# Hedge

 Definition: A position taken to partially or completely offset one or more risks associated with holding a position in an asset or an expected future position.

Derivatives are often used for hedging purposes.

## Example

To demonstrate how a hedge works, assume Hedger A buys, or longs, 5,000 bushels of corn, which is currently worth \$2.40 per bushel, or \$12,000=\$2.40x5000; the date is May 1st and Hedger A wishes to preserve the value of his corn inventory until he sells it on June 1st. To do so, he takes a position in the futures market that is exactly opposite his position in the spot "current cash" market.

For example, Hedger A sells, or shorts, a July futures contract for 5,000 bushels of corn at a price of \$2.50 per bushel. Put differently, Hedger A commits to sell in July 5,000 bushels of corn for \$12,500=\$2.50x5000. Recall that to sell (buy) a futures contract means to commit to sell (buy) an amount and grade of an item at a specific price and future date.

Absent basis risk, Hedger A's spot and futures markets positions will preserve the value of the 5,000 bushels of corn that he owns, because a fall in the spot price of corn will be matched penny for penny by a fall in the futures price of corn. For example, suppose that by June 1st the spot price of corn has fallen five cents to \$2.35 per bushel. Absent basis risk, the July futures price of corn has also fallen five cents to \$2.45 per bushel.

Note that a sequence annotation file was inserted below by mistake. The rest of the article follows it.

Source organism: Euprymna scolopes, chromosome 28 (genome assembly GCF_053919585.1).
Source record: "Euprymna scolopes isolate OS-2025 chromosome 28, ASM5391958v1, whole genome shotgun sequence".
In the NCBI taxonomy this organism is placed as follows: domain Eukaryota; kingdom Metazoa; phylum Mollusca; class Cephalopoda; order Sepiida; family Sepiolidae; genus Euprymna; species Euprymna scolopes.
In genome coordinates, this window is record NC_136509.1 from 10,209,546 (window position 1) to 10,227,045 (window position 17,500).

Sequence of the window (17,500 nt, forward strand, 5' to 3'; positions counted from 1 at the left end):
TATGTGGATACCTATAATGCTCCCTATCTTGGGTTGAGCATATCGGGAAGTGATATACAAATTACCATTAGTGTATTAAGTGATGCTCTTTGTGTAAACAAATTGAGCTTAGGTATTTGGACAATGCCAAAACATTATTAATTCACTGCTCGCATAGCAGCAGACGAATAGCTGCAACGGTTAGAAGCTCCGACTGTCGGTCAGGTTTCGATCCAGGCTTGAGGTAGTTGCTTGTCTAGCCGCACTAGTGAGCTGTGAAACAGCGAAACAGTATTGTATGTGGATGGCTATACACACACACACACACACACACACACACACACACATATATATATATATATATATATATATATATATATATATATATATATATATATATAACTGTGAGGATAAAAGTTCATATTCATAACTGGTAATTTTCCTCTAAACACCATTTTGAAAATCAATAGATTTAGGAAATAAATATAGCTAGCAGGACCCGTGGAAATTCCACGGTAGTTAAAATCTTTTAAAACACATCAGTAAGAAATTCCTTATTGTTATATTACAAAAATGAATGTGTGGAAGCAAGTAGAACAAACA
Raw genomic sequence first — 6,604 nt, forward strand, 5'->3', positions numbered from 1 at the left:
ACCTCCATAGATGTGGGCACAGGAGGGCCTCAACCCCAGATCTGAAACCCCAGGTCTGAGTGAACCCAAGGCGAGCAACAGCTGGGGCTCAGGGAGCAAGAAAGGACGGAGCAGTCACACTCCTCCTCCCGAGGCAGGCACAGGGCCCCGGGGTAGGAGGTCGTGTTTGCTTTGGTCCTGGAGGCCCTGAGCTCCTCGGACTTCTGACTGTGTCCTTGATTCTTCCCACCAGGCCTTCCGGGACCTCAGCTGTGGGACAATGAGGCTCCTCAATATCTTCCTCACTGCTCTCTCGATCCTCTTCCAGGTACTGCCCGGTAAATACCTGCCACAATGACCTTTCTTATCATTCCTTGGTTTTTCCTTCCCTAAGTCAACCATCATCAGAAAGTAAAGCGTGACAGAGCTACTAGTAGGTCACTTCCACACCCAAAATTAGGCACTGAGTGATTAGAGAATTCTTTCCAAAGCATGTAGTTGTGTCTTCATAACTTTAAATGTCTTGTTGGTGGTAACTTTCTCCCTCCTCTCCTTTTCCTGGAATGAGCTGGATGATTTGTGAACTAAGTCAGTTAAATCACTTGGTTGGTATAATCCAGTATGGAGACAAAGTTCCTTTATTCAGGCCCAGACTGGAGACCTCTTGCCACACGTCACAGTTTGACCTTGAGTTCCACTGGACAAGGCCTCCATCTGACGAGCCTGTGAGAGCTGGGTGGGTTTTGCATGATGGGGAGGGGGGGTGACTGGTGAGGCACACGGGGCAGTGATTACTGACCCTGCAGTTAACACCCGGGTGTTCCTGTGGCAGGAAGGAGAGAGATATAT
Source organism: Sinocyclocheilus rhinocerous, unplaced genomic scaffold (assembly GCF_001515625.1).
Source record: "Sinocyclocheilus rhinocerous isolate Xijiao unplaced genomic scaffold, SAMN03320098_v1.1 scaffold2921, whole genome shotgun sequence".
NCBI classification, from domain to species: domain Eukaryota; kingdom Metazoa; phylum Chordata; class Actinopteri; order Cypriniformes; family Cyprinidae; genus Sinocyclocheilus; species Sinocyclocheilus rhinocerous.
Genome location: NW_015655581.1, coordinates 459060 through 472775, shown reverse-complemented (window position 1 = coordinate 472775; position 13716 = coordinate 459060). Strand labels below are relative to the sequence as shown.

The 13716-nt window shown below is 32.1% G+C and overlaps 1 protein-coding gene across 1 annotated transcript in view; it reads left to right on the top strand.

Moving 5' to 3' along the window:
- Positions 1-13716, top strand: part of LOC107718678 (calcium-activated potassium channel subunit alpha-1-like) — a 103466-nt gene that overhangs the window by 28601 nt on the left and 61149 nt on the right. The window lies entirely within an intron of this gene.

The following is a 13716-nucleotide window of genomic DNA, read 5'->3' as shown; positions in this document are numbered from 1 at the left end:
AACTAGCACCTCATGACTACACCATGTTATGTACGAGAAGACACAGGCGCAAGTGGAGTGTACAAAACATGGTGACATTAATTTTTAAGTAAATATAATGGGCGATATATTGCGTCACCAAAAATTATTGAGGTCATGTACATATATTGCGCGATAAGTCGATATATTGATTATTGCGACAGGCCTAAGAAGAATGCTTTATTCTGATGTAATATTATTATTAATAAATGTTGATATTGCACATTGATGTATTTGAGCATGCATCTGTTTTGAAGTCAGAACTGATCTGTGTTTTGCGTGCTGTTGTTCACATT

So, on June 1st, Hedger A sells his 5,000 bushels of corn and loses \$250=(\$2.35-\$2.40)x5000 in the spot market. At the same time, he buys a July futures contract for 5,000 bushels of corn and gains \$250=(\$2.50-\$2.45)x5000 in the futures market. Notice, because Hedger A has both sold and bought a July futures contract for 5,000 bushels of corn, he has offset his commitment in the futures market.

This example of a textbook hedge "one that eliminates price risk entirely" is instructive but it is also a bit misleading because: basis risk exists; hedgers may choose to hedge more or less than 100% of their cash positions; and hedgers may cross hedge-trade futures contracts whose underlying assets are not the same as the assets that the hedger owns. So, in reality hedgers cannot immunize entirely their cash positions from market fluctuations and in some cases they may not wish to do so. Thus, the purpose of a hedge is not always to avoid risk, but often to manage or even profit from it.